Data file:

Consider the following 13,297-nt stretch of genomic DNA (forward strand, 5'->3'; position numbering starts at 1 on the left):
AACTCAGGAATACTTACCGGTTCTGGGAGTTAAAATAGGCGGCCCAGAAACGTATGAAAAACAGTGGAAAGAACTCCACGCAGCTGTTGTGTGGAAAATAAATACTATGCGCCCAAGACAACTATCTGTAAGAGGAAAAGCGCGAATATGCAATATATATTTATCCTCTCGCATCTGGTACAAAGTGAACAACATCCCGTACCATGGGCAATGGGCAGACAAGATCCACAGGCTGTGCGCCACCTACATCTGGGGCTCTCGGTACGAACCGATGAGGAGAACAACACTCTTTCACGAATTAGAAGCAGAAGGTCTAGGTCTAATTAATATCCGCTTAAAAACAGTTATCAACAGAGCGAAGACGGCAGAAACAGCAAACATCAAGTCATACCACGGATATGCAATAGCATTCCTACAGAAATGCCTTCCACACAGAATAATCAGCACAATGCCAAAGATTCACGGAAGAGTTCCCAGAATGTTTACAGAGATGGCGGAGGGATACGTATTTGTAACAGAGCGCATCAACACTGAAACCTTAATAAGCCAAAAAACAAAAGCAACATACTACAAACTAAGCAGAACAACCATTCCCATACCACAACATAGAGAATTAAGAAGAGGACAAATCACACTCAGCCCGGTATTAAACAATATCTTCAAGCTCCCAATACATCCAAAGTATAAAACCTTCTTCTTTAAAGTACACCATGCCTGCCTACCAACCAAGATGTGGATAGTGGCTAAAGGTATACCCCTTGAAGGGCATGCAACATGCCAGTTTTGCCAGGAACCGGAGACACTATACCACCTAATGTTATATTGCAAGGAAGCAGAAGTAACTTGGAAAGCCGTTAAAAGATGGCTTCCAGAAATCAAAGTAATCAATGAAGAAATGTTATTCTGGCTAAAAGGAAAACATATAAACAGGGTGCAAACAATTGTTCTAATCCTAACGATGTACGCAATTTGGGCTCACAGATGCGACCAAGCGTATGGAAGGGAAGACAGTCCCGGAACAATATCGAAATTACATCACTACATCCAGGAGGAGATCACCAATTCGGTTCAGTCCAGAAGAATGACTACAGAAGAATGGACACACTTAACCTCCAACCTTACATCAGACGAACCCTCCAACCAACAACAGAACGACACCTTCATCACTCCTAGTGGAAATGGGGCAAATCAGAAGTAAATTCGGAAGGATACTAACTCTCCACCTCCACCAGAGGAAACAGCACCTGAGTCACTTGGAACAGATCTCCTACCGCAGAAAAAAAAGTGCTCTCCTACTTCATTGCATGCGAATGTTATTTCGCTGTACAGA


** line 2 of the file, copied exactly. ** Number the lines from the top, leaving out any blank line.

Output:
AACTCAGGAATACTTACCGGTTCTGGGAGTTAAAATAGGCGGCCCAGAAACGTATGAAAAACAGTGGAAAGAACTCCACGCAGCTGTTGTGTGGAAAATAAATACTATGCGCCCAAGACAACTATCTGTAAGAGGAAAAGCGCGAATATGCAATATATATTTATCCTCTCGCATCTGGTACAAAGTGAACAACATCCCGTACCATGGGCAATGGGCAGACAAGATCCACAGGCTGTGCGCCACCTACATCTGGGGCTCTCGGTACGAACCGATGAGGAGAACAACACTCTTTCACGAATTAGAAGCAGAAGGTCTAGGTCTAATTAATATCCGCTTAAAAACAGTTATCAACAGAGCGAAGACGGCAGAAACAGCAAACATCAAGTCATACCACGGATATGCAATAGCATTCCTACAGAAATGCCTTCCACACAGAATAATCAGCACAATGCCAAAGATTCACGGAAGAGTTCCCAGAATGTTTACAGAGATGGCGGAGGGATACGTATTTGTAACAGAGCGCATCAACACTGAAACCTTAATAAGCCAAAAAACAAAAGCAACATACTACAAACTAAGCAGAACAACCATTCCCATACCACAACATAGAGAATTAAGAAGAGGACAAATCACACTCAGCCCGGTATTAAACAATATCTTCAAGCTCCCAATACATCCAAAGTATAAAACCTTCTTCTTTAAAGTACACCATGCCTGCCTACCAACCAAGATGTGGATAGTGGCTAAAGGTATACCCCTTGAAGGGCATGCAACATGCCAGTTTTGCCAGGAACCGGAGACACTATACCACCTAATGTTATATTGCAAGGAAGCAGAAGTAACTTGGAAAGCCGTTAAAAGATGGCTTCCAGAAATCAAAGTAATCAATGAAGAAATGTTATTCTGGCTAAAAGGAAAACATATAAACAGGGTGCAAACAATTGTTCTAATCCTAACGATGTACGCAATTTGGGCTCACAGATGCGACCAAGCGTATGGAAGGGAAGACAGTCCCGGAACAATATCGAAATTACATCACTACATCCAGGAGGAGATCACCAATTCGGTTCAGTCCAGAAGAATGACTACAGAAGAATGGACACACTTAACCTCCAACCTTACATCAGACGAACCCTCCAACCAACAACAGAACGACACCTTCATCACTCCTAGTGGAAATGGGGCAAATCAGAAGTAAATTCGGAAGGATACTAACTCTCCACCTCCACCAGAGGAAACAGCACCTGAGTCACTTGGAACAGATCTCCTACCGCAGAAAAAAAAGTGCTCTCCTACTTCATTGCATGCGAATGTTATTTCGCTGTACAGA